|South Bedroom Alight|
Our house is not all that large, but it is large for an adobe pioneer house. It's been added on to at various times by various owners, so it kind of rambles about, with wings and spare rooms and whatnot, and it's not very well insulated among other things, like the finish polished pine floor is also the subfloor in some rooms so sometimes when the wind blows in the winter, the cold air seeps up from below.... There is no central heating or air conditioning, only a large free-standing gas heater in the living room that puts out abundant heat but it's kind of iffy getting said heat well distributed to distant rooms. In fact, we use electric heaters in those distant rooms to supplement the main heater when the temperature falls. There are some portable air conditioners, and we run the one in our bedroom through most of the summer to keep things in there nice and cool for sleepy-time.
The South Bedroom has become another library room; there are books and bookcases in every room in the house except the bathroom, where there are stacks of magazines instead. We picked up two new bookcases at Claudio's in town -- his brother builds them out of scrap lumber and they're very rustic and southwestern and nice -- and we thought that would be enough for the books we planned to put in there, but of course they filled up right away and we had to get another one. A skinny one this time because we were running out of room to put more bookcases. Most of our "good" books are in the South Bedroom, that is the ones that have some special meaning or financial value, the many signed copies, the still nice old ones, and some are kept in a glass fronted bookcase that dates from the 19teens or sometime like that that we brought with us from California. One of those Craftsman pieces that are practically worshiped by subcultures of house restorers. We sometimes stack bookcases on top of one another, so they reach toward the ceiling and we should probably have a ladder handy to get to the books at the very top. Practically every flat surface except the bed has stacks of books as well... We'll need to find some place for another bookcase some day.
|Jesus Room Shrine Corner|
The Jesus Room also has lots of paintings and religious statues and icons and so forth. Many of the paintings are paint-by-number items that I picked up at thrift stores, and some of them are quite nice examples of the genre. The Gethsemane picture above the shrine is paint-by-number, for example (if that weren't obvious). Other paintings are what you might call "motel-commercial." They're actual paintings and they're technically very well done, but their subject matter is so generic, whether landscapes or marinas or city skylines, that they seem to be cranked out rather than thought through. They were probably originally bought for motel rooms or offices or set up on easels on tourist byways.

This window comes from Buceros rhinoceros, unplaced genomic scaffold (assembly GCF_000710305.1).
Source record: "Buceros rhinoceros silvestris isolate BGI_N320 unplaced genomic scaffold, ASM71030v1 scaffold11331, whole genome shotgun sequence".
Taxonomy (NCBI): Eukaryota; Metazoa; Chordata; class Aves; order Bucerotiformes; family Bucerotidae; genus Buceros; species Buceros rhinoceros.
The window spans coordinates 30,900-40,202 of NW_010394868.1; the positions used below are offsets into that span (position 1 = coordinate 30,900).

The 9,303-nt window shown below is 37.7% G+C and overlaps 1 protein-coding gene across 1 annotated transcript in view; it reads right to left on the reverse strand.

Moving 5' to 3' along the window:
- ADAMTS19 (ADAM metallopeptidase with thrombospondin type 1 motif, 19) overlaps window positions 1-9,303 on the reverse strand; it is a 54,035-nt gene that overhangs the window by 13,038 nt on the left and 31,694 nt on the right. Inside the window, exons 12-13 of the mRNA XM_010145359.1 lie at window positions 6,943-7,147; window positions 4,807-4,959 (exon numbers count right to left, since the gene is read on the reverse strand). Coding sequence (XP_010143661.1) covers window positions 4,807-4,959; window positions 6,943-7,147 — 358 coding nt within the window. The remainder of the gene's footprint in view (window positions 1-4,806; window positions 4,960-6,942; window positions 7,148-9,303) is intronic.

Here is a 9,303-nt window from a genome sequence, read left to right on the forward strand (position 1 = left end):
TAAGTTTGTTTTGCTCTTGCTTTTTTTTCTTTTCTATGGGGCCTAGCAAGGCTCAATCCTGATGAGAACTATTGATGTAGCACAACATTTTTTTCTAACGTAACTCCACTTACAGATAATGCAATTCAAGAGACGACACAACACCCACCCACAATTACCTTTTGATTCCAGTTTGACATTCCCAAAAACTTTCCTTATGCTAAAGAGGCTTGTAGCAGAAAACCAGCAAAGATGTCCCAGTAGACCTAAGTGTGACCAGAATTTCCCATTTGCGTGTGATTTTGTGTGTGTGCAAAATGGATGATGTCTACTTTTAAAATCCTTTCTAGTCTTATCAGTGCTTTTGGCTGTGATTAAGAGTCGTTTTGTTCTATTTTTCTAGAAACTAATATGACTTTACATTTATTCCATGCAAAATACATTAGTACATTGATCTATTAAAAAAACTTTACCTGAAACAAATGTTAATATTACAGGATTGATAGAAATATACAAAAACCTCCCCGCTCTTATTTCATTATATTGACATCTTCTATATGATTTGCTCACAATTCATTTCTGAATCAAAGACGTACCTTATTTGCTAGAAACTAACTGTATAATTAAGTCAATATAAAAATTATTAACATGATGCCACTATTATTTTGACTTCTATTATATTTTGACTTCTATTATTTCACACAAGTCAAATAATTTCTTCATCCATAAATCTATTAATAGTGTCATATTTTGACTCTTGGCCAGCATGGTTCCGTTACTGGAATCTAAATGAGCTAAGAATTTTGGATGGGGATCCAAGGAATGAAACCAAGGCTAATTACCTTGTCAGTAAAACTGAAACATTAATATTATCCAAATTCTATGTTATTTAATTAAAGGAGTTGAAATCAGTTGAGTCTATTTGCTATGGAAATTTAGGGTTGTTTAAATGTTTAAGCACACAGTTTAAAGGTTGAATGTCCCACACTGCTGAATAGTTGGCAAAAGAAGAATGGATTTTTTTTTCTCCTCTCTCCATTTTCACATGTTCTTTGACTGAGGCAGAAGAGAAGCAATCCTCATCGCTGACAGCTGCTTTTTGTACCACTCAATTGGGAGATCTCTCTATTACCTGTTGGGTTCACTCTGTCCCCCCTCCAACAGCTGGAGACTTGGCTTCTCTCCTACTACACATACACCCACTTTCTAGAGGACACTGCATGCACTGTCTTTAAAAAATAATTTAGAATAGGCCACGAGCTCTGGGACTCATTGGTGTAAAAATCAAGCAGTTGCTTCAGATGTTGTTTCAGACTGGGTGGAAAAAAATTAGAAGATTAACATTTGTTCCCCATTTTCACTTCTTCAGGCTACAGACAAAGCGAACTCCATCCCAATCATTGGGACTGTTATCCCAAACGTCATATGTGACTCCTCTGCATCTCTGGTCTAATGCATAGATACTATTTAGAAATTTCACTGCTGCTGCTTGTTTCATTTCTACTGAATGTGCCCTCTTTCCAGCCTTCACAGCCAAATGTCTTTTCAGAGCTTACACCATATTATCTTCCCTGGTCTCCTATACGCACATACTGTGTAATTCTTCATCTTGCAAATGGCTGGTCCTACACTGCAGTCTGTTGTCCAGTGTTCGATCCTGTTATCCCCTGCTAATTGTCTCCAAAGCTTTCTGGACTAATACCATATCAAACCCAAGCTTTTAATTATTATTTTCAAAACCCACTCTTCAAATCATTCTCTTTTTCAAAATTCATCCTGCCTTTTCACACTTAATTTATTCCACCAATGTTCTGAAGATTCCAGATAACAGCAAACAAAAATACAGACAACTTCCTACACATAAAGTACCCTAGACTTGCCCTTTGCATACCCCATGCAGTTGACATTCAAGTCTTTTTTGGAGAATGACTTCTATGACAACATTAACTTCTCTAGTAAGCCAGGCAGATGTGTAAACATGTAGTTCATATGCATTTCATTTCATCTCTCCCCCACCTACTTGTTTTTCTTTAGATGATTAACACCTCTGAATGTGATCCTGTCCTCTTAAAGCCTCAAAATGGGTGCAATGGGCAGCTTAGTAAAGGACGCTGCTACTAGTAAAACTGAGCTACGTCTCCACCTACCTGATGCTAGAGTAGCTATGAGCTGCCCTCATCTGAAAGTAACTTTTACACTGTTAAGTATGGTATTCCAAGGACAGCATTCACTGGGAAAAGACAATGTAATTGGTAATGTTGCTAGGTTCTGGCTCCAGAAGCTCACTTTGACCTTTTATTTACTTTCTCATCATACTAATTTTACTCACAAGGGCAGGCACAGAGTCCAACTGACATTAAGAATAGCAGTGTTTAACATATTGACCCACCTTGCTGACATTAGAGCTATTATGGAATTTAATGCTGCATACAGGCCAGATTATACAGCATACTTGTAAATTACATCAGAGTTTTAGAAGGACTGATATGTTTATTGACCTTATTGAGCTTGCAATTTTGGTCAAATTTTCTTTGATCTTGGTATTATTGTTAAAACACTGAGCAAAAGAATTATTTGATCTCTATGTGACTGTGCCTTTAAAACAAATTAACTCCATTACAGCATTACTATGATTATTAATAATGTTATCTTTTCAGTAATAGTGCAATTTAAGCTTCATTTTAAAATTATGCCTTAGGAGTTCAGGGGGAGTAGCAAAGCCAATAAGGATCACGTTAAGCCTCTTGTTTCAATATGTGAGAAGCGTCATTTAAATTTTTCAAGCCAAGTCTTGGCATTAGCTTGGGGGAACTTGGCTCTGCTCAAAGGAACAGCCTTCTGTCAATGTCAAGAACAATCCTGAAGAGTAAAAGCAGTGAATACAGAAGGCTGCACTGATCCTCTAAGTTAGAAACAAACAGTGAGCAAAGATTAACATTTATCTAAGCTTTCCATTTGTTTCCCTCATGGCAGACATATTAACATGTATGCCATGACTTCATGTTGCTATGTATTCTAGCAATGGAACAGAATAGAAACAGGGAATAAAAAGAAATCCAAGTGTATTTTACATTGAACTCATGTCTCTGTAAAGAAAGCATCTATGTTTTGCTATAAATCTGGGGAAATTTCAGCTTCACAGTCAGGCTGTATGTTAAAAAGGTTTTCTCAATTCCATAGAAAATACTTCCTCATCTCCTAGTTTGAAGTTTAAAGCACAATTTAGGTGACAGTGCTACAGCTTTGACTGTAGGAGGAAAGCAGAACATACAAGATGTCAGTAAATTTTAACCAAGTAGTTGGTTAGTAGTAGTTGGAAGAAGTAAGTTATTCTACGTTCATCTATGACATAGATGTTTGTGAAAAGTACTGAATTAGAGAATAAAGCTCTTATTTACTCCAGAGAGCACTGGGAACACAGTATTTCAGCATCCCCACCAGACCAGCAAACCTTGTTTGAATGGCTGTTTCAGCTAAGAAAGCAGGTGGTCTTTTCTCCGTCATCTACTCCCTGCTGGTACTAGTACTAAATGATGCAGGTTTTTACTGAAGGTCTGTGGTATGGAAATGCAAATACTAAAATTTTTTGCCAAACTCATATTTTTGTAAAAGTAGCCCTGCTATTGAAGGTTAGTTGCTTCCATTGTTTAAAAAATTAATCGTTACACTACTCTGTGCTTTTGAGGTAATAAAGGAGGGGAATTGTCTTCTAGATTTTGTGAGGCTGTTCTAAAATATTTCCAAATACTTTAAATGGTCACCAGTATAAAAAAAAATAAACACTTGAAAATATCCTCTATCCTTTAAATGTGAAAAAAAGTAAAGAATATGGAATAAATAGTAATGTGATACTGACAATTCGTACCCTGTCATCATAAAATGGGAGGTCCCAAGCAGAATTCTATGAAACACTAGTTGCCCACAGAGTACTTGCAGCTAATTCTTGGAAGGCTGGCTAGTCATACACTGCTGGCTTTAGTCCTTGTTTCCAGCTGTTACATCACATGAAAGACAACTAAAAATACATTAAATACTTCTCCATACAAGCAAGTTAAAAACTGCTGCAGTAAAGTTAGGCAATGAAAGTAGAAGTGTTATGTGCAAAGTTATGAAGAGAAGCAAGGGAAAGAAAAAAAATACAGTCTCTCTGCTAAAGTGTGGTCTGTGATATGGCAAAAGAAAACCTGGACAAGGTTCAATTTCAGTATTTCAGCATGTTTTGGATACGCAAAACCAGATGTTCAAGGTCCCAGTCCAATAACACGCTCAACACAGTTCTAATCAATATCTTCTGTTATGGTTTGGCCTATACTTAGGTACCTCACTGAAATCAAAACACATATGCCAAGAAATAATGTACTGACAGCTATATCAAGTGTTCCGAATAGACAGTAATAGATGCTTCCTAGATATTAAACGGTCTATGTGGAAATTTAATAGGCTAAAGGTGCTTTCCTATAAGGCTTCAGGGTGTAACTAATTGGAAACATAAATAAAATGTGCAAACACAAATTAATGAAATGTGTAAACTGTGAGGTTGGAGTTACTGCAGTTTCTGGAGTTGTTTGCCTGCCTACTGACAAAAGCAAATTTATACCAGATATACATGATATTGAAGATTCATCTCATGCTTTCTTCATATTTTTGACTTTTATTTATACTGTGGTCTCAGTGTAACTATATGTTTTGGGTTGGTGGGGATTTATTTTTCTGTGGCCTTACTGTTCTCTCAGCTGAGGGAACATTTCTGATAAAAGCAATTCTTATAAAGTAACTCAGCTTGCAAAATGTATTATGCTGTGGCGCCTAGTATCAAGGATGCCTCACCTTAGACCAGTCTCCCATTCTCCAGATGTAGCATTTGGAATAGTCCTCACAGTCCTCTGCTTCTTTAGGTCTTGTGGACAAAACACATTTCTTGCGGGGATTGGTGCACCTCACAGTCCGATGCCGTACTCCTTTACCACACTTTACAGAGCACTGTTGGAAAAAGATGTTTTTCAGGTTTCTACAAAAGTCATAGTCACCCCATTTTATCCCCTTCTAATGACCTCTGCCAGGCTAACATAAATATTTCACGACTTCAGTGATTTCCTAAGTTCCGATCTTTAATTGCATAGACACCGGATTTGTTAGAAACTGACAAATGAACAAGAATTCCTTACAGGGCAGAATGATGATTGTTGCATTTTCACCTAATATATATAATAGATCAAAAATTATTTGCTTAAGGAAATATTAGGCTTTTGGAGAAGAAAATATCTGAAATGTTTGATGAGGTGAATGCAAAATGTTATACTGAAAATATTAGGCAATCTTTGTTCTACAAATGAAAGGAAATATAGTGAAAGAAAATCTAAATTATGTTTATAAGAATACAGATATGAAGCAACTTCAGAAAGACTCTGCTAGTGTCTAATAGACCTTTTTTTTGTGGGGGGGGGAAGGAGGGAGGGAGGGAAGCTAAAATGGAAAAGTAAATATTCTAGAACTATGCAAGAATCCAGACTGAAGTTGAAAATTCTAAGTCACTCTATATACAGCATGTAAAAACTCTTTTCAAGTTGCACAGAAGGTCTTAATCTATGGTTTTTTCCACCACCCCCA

There is a stunning photograph, too, of what I think is a Mormon Temple in Hawaii or maybe it's Mesa, Arizona -- very dramatically lit with pinks and golds and a sunset sky -- I just like it, and so it hangs in the corner away from the corner shrine with all the other Jesus (and Mary and St. Francis) stuff. Wouldn't want to cross contaminate... There's a small carving of St. Francis in the shrine that keeps falling down, and I sometimes take that as a "sign," though I'm pretty sure it happens because one of the feral cats that sometimes gets in the house goes exploring the way they do. Cats love to explore. The shrine is like a cave for them. The items on the semi-altar below the shrine also get knocked about from time to time. That's why I think it must be the cats.
There's a pressed tin Our Lady of Lourdes that all the silver has worn off of so you don't really know right off what it is, and then it hits you and it's pretty cool because it is very three-dimensional and serene; There's a huge gold-framed print of The Last Supper that must have come from a church hall somewhere, but I don't know where. Of course there's a photo-print of Our Lady of Guadalupe from her shrine in Mexico. That's her hiding above St. Anthony peeking out behind the door to the shrine in the photo.
Yes, of course, most of the iconography is Catholic, though there are a few overtly Protestant or Mormon or Orthodox items as well. I suppose some of the crosses could be considered "non-denominational" -- though whether they are or not depends on one's point of view. My favorite is the miniature replica of the San Damiano Cross, the one that allegedly spoke to St. Francis in the ruined chapel of San Damiano in Umbria below Assisi, the one that told him "Francis, go, rebuild my house..."
There are "oriental" paintings --*ha ha*-- of the Paint-by-Number kind but nothing, really that be-speaks the Buddhist light behind a lot of this stuff. Except for St. Francis. Who I think must have been a veritable "Dharma Bum." And thus was himself a Buddha.
Nevertheless, we keep the Jesus Room and the South Bedroom shut during the winter and don't open them unless we need to in summer so as to save on heating and cooling costs.
Must be our practical natures.
I'm kind of ticked though because I wanted to go to the Spanish Market at the Santa Fe Plaza today, but I'm too lame and can't really get around for long enough or well enough to make it enjoyable; that and the heat of course. We're having quite a heatwave, the last couple of days in the mid-upper 90s (which is high for here) and it's uncomfortable to be outside, especially if there's little or no shade. It would have been a chance to get together with Nicolas Otero, a remarkably serene santero whose works are beautiful and spiritual and who illustrated several of Rudolpho Anaya's recent children's books -- "How Hollyhocks Came to New Mexico" and such. But not this time. Not today.